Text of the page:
Faith, according to scripture, is “the substance of things hoped for, the evidence of things not seen” (Hebrews 11:1). Images of faith, then, are a kind of oxymoron that has been a conundrum to the church for centuries. What happens when the substance of things seen attempts to express the “substance of things hoped for”? Why is it that so much of the imagery used to express Christian faith can be considered “kitsch”? Why is such profound meaning visualized in such feeble ways?
Most writings on the subject, and most dictionaries, define kitsch as any form of popular art or entertainment that is a sentimental, cheaply made trivialization of something else. It is seen as a kind of pseudo-art that borrows from original ideas or copies them directly. I am not convinced that the “original” is as sacred (or even as real) a thing as most of these accounts imply; nevertheless, reproduction—the means by which kitsch objects proliferate—is the antithesis of the creation of an original, which we have generally come to accept as a criterion of fine art and crucial to the notion of the artist as genius and author of the unique.
I see kitsch, as defined by art theory and my own experience, to be both a frivolous and a dangerous thing—a plastic flower with razor-sharp edges or a Kewpie-doll-shaped grenade—which I handle with much care. However, I have also found that some of the most unassuming, unpretentious artifacts that are disregarded by the official domains of fine art and religion have profound influence on some people, going to the very core of their deepest beliefs and most personal passions. For this reason, these so-called artistically weak objects, these culturally poor works of art, demand my attention, begging questions about the relationships between consumerism and desire, art and faith, accessibility and elitism. How do I, as a professional artist and a Christian, reconcile (or not) the continuing consumption of things my aesthetic taste and my personal faith reject at so many levels? What power do these images have? Are they just harmless cultural curios or are they insidious spiritual toxins that can, as C.S. Lewis says, poison the heart?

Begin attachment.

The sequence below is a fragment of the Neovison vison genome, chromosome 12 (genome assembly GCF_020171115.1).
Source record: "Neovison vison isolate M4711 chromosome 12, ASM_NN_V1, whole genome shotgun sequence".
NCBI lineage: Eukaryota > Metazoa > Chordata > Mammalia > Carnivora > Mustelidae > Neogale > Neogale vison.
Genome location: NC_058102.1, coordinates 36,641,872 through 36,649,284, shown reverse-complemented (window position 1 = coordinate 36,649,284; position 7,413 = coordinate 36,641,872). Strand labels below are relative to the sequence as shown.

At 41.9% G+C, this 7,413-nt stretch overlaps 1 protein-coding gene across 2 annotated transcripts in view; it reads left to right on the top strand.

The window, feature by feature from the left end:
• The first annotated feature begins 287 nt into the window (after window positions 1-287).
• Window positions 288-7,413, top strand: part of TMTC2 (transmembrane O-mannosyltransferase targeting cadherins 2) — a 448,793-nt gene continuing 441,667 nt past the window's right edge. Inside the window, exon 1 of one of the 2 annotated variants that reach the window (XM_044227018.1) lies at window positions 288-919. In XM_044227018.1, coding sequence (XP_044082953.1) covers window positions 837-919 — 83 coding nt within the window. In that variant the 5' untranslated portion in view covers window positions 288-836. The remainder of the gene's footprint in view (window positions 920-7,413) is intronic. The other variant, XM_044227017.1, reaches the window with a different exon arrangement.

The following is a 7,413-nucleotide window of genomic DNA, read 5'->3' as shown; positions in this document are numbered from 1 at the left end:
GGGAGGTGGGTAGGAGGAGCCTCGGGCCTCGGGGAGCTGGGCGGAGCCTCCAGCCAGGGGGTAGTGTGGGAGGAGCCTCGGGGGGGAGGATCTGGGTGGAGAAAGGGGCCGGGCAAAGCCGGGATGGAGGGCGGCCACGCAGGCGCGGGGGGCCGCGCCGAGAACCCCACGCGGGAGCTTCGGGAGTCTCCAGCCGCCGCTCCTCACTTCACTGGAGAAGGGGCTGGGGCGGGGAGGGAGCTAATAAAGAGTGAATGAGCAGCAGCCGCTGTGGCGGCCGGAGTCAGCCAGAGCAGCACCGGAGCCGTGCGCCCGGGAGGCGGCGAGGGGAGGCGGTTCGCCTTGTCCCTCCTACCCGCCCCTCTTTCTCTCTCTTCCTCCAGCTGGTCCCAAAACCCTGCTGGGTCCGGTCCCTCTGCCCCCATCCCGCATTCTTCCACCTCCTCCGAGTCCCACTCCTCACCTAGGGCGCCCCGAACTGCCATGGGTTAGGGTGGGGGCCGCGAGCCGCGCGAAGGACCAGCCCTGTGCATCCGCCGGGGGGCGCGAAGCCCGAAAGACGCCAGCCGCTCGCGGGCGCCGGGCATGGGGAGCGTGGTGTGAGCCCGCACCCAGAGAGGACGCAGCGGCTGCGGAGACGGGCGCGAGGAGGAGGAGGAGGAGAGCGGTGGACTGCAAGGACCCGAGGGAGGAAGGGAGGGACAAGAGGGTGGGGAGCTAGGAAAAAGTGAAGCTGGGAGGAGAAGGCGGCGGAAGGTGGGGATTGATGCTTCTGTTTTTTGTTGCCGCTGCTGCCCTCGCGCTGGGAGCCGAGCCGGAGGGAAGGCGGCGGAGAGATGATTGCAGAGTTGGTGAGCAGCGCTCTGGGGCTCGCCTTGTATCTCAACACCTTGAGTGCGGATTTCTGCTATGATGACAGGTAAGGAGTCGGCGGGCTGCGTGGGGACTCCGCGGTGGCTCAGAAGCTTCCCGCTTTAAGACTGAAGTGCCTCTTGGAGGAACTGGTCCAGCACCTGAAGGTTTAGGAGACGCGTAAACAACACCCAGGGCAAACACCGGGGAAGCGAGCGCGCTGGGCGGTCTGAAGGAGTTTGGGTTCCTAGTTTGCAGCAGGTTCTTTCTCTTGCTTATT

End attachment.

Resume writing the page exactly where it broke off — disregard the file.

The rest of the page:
Betty Spackman is an artist based in British Columbia, Canada. Excerpted from A Profound Weakness: Christians and Kitsch, by Betty Spackman. Copyright 2005. Piquant Editions Ltd.